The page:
It’s not always easy to get your content to stand out in the sea of information out there these days, but it can be done. Take the time to understand your ideal construction clients’ concerns and interests, give them what they’re looking for, and you’ll have no trouble holding their attention.
Focus on Their Interests
The first step in earning your audience’s attention is to focus on the topics they care about most. If your target clients are hungry to learn about converting old warehouses into modern office buildings, they’ll happily pay attention to your blog posts on renewing facades and retrofitting modern technology. If warehouse conversion isn’t their thing, though, they’ll ignore that content no matter how good it is.
Even if you’re fairly certain you know what your prospects want, continual research helps you spot shifting trends and topics you might have overlooked. What topics do your prospects and clients often ask about? Which articles and blog posts on your site are most popular? What kinds of social media posts in your field get the most attention? A little old-fashion keyword research can help you spot in-demand topics, too.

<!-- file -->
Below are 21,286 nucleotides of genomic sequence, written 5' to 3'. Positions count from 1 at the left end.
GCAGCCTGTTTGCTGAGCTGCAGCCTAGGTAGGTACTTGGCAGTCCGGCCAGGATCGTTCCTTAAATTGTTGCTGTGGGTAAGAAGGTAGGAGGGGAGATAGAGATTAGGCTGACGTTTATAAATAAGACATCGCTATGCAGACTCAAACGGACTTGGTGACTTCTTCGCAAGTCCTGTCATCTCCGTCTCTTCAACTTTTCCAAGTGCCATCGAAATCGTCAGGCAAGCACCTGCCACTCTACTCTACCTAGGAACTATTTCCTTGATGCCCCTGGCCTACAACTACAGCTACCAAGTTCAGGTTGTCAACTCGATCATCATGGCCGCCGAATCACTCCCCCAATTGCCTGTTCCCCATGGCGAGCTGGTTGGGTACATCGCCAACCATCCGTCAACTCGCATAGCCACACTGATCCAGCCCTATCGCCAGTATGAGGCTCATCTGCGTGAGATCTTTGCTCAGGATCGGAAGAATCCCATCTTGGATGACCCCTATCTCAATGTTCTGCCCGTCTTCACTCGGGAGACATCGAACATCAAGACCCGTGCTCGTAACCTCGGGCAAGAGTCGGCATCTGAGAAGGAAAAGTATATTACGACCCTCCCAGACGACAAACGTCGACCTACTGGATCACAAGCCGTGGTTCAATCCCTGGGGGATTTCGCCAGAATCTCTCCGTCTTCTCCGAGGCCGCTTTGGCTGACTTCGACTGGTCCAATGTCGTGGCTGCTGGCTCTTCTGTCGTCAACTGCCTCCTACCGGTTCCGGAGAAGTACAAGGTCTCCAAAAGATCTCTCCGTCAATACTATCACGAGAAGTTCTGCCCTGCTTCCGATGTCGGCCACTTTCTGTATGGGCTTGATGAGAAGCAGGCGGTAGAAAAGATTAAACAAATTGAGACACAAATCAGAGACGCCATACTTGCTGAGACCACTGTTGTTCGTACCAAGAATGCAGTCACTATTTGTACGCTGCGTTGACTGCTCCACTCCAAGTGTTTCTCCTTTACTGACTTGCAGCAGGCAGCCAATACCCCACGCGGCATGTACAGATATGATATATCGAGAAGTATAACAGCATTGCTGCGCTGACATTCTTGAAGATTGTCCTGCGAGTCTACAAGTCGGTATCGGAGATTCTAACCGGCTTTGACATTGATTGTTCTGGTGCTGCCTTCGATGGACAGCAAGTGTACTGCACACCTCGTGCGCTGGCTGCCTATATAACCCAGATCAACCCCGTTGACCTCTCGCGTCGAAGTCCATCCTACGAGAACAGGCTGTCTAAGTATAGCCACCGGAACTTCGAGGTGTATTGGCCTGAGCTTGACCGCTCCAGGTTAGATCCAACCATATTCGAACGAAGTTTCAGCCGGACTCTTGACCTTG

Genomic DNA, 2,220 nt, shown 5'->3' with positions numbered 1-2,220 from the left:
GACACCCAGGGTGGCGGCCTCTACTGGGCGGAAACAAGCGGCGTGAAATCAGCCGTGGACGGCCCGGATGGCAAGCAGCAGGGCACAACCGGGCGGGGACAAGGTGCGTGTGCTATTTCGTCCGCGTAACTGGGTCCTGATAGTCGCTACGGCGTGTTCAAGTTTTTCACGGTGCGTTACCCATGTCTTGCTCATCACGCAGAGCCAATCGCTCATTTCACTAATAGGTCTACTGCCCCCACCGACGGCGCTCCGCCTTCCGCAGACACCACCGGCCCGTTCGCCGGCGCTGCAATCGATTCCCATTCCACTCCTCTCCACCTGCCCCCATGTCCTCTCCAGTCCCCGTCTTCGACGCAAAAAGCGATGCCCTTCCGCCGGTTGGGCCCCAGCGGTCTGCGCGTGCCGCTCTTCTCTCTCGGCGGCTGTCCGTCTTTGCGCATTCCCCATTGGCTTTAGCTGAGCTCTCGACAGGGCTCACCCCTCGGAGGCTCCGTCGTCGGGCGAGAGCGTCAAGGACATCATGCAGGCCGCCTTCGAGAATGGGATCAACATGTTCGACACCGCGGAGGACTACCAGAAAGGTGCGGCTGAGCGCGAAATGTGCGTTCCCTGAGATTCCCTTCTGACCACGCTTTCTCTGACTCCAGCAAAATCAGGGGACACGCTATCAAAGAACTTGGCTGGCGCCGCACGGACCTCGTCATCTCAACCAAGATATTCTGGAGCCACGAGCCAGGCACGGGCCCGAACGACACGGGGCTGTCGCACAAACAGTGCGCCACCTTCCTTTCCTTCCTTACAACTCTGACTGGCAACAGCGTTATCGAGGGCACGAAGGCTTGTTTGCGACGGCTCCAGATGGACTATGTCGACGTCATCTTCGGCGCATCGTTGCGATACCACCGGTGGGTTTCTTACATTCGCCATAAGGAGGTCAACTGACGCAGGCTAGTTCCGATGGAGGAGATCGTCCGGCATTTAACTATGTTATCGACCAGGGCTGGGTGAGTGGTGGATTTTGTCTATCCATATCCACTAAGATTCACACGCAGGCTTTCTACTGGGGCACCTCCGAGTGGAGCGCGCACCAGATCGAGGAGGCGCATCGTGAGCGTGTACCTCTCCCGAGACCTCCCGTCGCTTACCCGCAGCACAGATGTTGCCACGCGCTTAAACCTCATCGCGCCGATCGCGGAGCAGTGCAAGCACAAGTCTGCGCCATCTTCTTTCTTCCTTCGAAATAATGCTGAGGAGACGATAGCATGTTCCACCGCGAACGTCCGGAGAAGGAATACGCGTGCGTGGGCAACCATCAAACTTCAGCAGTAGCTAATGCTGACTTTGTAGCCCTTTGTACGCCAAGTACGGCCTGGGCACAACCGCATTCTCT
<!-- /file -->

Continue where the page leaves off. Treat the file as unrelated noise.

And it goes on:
Offer Real Benefits
Long gone are the days when you could dash off a cursory, keyword-laden blog post and expect it to bring in leads. Today’s readers won’t stick around for content that doesn’t genuinely benefit them. The complexities of the construction industry make for an especially demanding audience. Your potential clients need help understanding popular construction features, modern building materials, and ever-evolving building codes.
If your content answers their questions, solves their problems or gives them valuable new knowledge, your audience will pay attention and keep coming back to learn more. Cover topics in depth and include hard data, well-sourced facts, and visual aids such as diagrams and graphs. Offer your personal, experience-based insights readers can’t get elsewhere. Share your opinions and humor, too. Your true personality will hold your audience’s attention better than a bland corporate voice.